Accessing these courses can be valuable, but there’s a risk that young people will favour them and skip traditional tertiary education, such as going to university. This risks them missing out on developing soft skills, learning the politics, history and cultural components behind their topics, and entering the workforce unprepared to deal with its complexities and uncertainties. They may learn about some of the technical issues of the day, but not how to thrive in the complex and confusing world of tomorrow. Gen Y needs to see these courses as supplementary and not as sufficient in themselves.
With some justification, Gen Y complains government legislation favours older generations in areas such as tax allowances for pensions. Labour laws make it harder to lay off current employees who may be poor performers, which means there are fewer jobs available for young qualified graduates. At the same time, many Gen Y-ers have a strong sense of entitlement and expect to receive appreciation for their contributions. They demand flexibility with their work and lifestyle and change jobs far more often than older generations. This is sometimes seen as being flighty or unreliable.
Matching these high expectations in such unfavourable circumstances requires Gen Y to create its own future. But to achieve its goals, this generation needs to be more involved politically. In the 2012 US Presidential election, 46% of Gen Y voted as opposed to 61% of Gen X-ers, and 69% of Baby Boomers. The expectations of Gen Y-ers have to be matched by their taking more responsibility: they shouldn’t complain about political outcomes they did not involve themselves in.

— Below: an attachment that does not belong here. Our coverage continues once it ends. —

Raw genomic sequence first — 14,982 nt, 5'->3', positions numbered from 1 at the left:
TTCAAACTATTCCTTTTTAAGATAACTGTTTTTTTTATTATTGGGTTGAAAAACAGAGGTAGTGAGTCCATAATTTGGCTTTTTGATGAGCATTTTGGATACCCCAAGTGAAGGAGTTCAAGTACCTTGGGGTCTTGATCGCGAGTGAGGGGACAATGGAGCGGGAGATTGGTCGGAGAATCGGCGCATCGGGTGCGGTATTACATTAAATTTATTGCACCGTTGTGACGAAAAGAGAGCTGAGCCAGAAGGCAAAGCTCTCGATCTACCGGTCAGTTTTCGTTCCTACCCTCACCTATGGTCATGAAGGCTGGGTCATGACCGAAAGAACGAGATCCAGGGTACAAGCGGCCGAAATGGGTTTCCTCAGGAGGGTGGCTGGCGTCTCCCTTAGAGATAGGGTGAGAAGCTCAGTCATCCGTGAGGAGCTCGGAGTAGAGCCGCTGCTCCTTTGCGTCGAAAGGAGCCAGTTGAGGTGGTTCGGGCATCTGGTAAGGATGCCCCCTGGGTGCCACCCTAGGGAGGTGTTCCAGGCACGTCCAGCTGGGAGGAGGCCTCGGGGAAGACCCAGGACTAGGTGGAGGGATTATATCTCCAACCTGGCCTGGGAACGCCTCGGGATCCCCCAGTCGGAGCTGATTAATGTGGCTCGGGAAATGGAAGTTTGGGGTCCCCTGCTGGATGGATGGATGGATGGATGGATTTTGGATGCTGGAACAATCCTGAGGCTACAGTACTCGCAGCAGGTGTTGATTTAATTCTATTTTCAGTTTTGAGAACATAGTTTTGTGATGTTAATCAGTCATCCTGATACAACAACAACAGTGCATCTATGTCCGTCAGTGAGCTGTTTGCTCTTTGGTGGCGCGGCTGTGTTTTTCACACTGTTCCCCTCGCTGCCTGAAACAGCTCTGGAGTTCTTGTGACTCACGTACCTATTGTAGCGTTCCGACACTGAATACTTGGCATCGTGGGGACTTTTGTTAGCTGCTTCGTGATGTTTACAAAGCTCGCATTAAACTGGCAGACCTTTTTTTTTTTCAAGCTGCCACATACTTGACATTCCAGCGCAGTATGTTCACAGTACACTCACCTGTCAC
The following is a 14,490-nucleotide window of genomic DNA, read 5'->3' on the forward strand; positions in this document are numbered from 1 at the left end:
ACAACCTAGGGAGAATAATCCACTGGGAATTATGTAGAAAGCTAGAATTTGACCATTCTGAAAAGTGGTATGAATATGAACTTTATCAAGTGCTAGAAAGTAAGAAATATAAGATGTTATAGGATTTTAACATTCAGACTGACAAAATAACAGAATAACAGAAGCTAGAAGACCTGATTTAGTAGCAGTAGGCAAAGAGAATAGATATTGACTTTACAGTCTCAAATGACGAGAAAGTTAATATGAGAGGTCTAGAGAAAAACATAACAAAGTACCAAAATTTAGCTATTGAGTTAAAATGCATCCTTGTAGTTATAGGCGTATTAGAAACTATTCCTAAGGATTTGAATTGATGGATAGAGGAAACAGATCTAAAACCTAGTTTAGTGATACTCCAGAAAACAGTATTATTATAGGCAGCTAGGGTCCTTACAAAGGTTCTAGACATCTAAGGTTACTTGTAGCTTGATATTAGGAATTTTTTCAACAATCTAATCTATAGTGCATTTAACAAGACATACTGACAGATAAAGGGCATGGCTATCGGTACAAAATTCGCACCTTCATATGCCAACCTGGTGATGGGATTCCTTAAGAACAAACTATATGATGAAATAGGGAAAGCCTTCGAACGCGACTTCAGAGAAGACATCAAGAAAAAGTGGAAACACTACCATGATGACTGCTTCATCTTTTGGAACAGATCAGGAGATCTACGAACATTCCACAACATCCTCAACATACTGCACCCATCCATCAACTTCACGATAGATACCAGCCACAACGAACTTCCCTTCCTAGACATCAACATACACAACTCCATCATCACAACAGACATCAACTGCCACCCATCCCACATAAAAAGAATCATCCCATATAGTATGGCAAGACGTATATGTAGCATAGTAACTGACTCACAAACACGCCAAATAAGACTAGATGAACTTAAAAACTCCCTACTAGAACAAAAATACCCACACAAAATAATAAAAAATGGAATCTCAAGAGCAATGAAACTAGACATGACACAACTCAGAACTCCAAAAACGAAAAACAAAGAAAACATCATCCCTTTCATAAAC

As technology encroaches further into working lives, Gen Y-ers – the future of the workplace - must ensure they remain necessary and relevant. If they want to continue pursuing their progressive career values they must continue to improve their skills in order to work alongside automation and AI, rather than be made redundant by it. Gen Y needs to rise to the technological, political and social challenges that confront us all and get more involved in shaping the future of work.
Special thanks to Kate Dodgson, a Gen Y-er, who helped research this article.